Jonathan Gorman is Emeritus Professor of Moral Philosophy at Queen’s University Belfast and a Member of the Royal Irish Academy. He is on the editorial committees of the Journal of the Philosophy of History, History and Theory and Rethinking History. As a young analytical philosopher he worked on the epistemology of narrative for his Cambridge Ph.D., the first results of which were published as “Objectivity and truth in history” in 1974. Apart from publications in the philosophy of law, he is the author of The Expression of Historical Knowledge (1982), Understanding History (1992) and Historical Judgement (2007), in addition to many articles and reviews.
Encompassing the Future (abstract)
I revisit the supposed “heyday” of the analytical philosophy of history and ask what made it such. Analytical philosophy of history had a heyday in virtue of being valued, not by historians, but by areas of analytical philosophy that had not previously taken the explanation of human action by historians seriously. Once main points had been absorbed, later analytical philosophy of action made no further significant reference to historians’ explanations.
However, by the 1960s those analytical philosophers still interested in historical understanding had also moved on, from the explanation of action to the analysis of narratives. Their largely science-sourced causal structures were not accepted by historians or by non-analytical theorists of history. The analytical philosophers of history concerned then also moved on, ignoring later theories of narrative with their references to literary approaches. They found these literary approaches, with their implicit denial of compositionality, unacceptable, holding as these analytical philosophers characteristically did to atomistic, empiricist and Fregean theories of meaning, reference and truth.
Taking seriously Quine’s view in “Two dogmas” that the term and the individual statement are not “units of empirical significance”, I allow that it is a pragmatic matter what a “unit of empirical significance” can be, and that Quine’s “whole of science”, a historical account and an individual sentence can each be a “unit of empirical significance” for different purposes. I then work with historical accounts “as a whole”, without attempting to analyse them using either literary or compositional assumptions. The main characteristic of accounts as-a-whole is their time-extended nature, both in the time it takes to read, write or understand them and the temporal extension of the period covered. Such accounts are understood as shareable with others in a shared historical consciousness in both reading and writing. To be shared, communicable thought – and therefore language – is essential.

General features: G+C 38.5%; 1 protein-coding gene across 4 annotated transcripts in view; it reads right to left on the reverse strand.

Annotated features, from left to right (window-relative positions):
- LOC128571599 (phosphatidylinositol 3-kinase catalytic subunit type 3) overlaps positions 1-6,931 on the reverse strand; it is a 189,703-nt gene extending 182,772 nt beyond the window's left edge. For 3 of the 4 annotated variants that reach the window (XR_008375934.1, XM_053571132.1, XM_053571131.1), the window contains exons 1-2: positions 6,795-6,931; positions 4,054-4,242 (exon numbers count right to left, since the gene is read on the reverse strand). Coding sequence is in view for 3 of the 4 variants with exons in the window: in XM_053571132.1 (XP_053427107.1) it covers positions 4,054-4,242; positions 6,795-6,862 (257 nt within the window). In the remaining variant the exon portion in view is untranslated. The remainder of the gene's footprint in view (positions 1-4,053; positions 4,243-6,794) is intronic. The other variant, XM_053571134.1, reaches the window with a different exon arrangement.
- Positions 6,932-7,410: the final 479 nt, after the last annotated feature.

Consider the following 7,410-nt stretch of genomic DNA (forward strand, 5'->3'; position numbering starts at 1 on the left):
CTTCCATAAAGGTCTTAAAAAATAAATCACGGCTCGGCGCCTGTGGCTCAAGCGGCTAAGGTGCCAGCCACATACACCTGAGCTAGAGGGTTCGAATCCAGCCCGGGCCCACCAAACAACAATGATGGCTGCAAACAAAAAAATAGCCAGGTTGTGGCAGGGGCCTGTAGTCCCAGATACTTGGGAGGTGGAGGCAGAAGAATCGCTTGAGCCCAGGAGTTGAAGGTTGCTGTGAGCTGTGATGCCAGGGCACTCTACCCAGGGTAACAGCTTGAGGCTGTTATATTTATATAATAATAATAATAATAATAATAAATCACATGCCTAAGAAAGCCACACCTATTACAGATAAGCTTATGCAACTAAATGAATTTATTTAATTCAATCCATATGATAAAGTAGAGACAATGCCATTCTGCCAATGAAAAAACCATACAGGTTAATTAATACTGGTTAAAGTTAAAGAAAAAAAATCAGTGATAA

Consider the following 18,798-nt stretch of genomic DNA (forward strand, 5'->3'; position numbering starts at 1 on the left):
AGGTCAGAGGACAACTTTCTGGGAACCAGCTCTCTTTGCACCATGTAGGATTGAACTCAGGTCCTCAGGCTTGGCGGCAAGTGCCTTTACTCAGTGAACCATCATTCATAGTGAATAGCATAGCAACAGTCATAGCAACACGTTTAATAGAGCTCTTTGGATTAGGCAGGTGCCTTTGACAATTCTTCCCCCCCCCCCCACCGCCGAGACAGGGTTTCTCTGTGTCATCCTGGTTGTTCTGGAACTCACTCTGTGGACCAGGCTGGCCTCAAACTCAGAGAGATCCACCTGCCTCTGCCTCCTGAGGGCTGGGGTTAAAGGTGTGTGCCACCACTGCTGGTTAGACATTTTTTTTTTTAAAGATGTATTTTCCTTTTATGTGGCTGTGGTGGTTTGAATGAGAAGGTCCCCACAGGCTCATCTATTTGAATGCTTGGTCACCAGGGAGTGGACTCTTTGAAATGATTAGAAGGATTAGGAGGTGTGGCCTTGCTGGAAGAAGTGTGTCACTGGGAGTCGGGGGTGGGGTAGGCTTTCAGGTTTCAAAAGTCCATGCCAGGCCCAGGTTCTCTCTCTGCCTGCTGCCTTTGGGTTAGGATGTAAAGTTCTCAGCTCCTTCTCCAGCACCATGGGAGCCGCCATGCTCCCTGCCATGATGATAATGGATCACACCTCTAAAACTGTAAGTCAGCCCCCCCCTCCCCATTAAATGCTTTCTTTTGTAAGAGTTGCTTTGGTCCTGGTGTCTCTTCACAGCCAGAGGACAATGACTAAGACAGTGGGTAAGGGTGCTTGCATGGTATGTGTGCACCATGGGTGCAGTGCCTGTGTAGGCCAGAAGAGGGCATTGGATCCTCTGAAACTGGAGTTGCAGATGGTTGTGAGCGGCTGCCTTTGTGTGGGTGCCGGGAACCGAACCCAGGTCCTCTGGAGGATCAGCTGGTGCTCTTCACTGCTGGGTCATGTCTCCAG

Much analysis is still required of meaning, reference and truth at this holistic level, but it has features that may well require to be grasped on idealist assumptions. However, as a whole, each account sorts the shared world it describes in an analogous manner to that in which atomistically understood concepts may be, in a neo-Kantian way, thought of as sorting the world in their less, or non-, temporallyextended ways. The world sorted by whole accounts in this holistic temporal way includes (among others) the past, present and pragmatically foreseeable future in which we actually live and that we can make our own and to some contingent extent control. Pragmatic choices of reference and description are in principle available to us. The role of “narrative theories” in that structure is contingent; there is no “essence” of history. “We can choose” here is analysed, and the contingencies of who and when some “we” has the power to create that ongoing temporal world, carry it through in what may well be a political programme and adjust its shared understanding are noted.
I transpose this shared ideal temporal structure to the thought world of those individuals whose actions are being explained, so revisiting the central issue in the heyday of the analytical philosophy of individual human action and permitting its resurrection. The central question is what one is empathising with when (while one might share a general human capacity for historical consciousness) one does not share the particular understanding of the past individual. Earlier ideas of empathising with others, with seeing things from their points of view, are now to be re-understood not in terms of earlier notions of reasons or causes (however analysed), but in terms of sharing with them a thought-world that is temporally extended in a way that is not reducible to either causal analysis or rational analysis. One is metaphorically looking around their point of view, both forward and back in their time. Their ability to grasp and control their future is essential to our understanding of them. Historians empathise well with these temporally extended individual and shared structures, and analytical philosophers have much to learn from historians in this regard. Analytical philosophers need to recognise and value such historical understanding, and if they do it may well yield another heyday for the analytical philosophy of history.
Last updated: 16.10.2017